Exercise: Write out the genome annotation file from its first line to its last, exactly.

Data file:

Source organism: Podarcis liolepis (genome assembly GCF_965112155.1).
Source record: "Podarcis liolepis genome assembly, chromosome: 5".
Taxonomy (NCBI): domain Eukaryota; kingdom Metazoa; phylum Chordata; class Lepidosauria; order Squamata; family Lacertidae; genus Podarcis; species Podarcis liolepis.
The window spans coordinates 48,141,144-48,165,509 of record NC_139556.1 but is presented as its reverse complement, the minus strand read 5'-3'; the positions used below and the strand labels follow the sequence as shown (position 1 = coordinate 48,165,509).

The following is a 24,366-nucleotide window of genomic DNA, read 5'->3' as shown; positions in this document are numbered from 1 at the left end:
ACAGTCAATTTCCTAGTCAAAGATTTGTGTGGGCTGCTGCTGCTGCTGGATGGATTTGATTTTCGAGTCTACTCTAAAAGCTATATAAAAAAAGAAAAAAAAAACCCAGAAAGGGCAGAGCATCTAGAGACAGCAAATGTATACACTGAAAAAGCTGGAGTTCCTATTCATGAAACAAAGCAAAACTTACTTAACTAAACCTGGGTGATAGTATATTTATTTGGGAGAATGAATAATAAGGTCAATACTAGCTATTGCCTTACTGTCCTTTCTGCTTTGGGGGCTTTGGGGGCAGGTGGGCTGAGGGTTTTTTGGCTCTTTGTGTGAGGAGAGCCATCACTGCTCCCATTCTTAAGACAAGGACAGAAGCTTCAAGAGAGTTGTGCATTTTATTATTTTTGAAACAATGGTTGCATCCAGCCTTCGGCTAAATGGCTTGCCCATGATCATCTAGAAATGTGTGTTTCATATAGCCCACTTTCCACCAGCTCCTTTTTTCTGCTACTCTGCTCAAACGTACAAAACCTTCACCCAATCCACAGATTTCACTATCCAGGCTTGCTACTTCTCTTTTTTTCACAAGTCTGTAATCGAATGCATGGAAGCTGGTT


Source organism: Podarcis liolepis (genome assembly GCF_965112155.1).
Source record: "Podarcis liolepis genome assembly, chromosome: 5".
Taxonomy (NCBI): domain Eukaryota; kingdom Metazoa; phylum Chordata; class Lepidosauria; order Squamata; family Lacertidae; genus Podarcis; species Podarcis liolepis.
The window spans coordinates 48,141,144-48,165,509 of record NC_139556.1 but is presented as its reverse complement, the minus strand read 5'-3'; the positions used below and the strand labels follow the sequence as shown (position 1 = coordinate 48,165,509).

The following is a 24,366-nucleotide window of genomic DNA, read 5'->3' as shown; positions in this document are numbered from 1 at the left end:
ACAGTCAATTTCCTAGTCAAAGATTTGTGTGGGCTGCTGCTGCTGCTGGATGGATTTGATTTTCGAGTCTACTCTAAAAGCTATATAAAAAAAGAAAAAAAAAACCCAGAAAGGGCAGAGCATCTAGAGACAGCAAATGTATACACTGAAAAAGCTGGAGTTCCTATTCATGAAACAAAGCAAAACTTACTTAACTAAACCTGGGTGATAGTATATTTATTTGGGAGAATGAATAATAAGGTCAATACTAGCTATTGCCTTACTGTCCTTTCTGCTTTGGGGGCTTTGGGGGCAGGTGGGCTGAGGGTTTTTTGGCTCTTTGTGTGAGGAGAGCCATCACTGCTCCCATTCTTAAGACAAGGACAGAAGCTTCAAGAGAGTTGTGCATTTTATTATTTTTGAAACAATGGTTGCATCCAGCCTTCGGCTAAATGGCTTGCCCATGATCATCTAGAAATGTGTGTTTCATATAGCCCACTTTCCACCAGCTCCTTTTTTCTGCTACTCTGCTCAAACGTACAAAACCTTCACCCAATCCACAGATTTCACTATCCAGGCTTGCTACTTCTCTTTTTTTCACAAGTCTGTAATCGAATGCATGGAAGCTGGTT